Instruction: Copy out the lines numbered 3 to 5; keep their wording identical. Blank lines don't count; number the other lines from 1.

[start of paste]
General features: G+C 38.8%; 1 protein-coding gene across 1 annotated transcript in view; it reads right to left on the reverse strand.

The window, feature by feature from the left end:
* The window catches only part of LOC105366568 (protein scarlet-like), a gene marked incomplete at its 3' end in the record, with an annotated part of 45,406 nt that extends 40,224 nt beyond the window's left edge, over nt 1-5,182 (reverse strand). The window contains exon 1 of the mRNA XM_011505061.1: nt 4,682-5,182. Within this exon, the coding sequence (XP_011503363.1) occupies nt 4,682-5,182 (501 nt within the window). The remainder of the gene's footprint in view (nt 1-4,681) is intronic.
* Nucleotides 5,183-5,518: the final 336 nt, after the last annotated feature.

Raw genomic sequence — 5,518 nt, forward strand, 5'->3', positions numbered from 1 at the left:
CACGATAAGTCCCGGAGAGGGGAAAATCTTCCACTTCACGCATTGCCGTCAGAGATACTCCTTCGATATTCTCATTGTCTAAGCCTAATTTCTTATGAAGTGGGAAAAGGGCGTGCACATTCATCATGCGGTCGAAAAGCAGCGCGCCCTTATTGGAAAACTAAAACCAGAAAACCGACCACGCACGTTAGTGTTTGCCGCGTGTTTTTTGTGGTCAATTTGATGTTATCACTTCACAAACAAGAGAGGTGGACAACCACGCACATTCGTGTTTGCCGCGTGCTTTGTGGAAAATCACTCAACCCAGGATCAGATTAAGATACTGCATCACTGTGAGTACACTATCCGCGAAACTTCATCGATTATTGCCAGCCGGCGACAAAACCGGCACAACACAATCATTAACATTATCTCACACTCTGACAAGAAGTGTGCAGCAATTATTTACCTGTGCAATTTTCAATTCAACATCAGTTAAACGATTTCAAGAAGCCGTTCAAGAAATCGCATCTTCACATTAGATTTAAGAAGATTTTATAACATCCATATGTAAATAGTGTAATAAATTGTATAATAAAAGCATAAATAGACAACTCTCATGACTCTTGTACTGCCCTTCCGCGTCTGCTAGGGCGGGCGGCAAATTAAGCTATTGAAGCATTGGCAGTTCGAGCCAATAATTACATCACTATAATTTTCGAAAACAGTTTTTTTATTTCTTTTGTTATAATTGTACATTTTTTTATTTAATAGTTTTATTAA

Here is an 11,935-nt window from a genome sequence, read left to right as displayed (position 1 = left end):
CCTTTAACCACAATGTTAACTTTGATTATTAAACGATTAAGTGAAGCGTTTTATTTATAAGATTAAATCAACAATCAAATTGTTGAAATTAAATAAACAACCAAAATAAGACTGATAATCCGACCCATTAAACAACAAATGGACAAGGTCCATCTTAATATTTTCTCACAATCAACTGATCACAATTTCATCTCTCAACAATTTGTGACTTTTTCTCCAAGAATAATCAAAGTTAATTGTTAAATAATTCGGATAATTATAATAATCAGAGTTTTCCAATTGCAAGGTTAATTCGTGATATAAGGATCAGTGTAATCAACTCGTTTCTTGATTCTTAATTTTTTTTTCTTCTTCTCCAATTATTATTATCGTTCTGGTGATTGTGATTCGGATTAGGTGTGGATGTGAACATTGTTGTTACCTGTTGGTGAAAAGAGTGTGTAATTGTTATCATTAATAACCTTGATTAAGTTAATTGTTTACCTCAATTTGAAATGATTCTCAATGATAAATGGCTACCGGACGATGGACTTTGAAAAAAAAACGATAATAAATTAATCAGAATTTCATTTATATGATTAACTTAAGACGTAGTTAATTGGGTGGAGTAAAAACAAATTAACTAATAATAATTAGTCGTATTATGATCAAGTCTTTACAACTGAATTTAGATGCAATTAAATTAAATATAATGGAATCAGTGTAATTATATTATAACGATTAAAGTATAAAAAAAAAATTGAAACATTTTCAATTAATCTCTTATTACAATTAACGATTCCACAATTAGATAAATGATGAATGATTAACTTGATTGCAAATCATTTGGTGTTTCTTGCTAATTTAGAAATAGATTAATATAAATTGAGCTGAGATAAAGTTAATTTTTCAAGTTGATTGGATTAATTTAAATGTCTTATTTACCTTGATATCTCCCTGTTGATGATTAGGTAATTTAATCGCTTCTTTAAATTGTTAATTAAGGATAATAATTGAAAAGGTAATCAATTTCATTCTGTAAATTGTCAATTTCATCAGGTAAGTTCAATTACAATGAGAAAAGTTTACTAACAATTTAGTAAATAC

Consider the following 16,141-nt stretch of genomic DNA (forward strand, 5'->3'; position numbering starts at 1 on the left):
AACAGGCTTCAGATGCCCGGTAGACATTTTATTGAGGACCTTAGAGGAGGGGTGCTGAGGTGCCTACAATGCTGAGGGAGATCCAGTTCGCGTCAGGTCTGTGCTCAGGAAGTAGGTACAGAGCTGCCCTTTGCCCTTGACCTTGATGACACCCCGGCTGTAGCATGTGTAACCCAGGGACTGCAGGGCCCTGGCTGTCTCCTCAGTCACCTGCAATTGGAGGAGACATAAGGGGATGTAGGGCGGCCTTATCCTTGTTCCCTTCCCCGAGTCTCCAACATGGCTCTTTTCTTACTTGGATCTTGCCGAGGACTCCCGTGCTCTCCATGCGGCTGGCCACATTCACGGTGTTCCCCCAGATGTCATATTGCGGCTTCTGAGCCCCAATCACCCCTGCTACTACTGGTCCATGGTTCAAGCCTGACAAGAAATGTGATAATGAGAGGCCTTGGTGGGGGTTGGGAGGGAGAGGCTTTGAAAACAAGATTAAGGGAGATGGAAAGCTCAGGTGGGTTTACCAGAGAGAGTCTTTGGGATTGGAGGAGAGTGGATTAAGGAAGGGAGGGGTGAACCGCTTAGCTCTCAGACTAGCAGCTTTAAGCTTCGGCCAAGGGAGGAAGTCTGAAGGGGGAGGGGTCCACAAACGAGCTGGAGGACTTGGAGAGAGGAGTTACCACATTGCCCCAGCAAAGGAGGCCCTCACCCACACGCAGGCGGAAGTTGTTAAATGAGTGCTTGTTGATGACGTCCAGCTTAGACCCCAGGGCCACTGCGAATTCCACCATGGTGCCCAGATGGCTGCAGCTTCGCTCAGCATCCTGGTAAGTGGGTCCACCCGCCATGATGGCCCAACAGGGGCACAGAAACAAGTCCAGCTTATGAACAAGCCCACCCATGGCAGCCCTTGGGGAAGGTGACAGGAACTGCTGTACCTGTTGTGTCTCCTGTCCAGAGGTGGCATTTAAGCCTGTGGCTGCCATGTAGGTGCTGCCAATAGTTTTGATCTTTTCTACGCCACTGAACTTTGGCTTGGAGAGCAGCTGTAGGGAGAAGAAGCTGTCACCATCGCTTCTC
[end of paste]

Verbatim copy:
* The window catches only part of LOC105366568 (protein scarlet-like), a gene marked incomplete at its 3' end in the record, with an annotated part of 45,406 nt that extends 40,224 nt beyond the window's left edge, over nt 1-5,182 (reverse strand). The window contains exon 1 of the mRNA XM_011505061.1: nt 4,682-5,182. Within this exon, the coding sequence (XP_011503363.1) occupies nt 4,682-5,182 (501 nt within the window). The remainder of the gene's footprint in view (nt 1-4,681) is intronic.
* Nucleotides 5,183-5,518: the final 336 nt, after the last annotated feature.

Raw genomic sequence — 5,518 nt, forward strand, 5'->3', positions numbered from 1 at the left: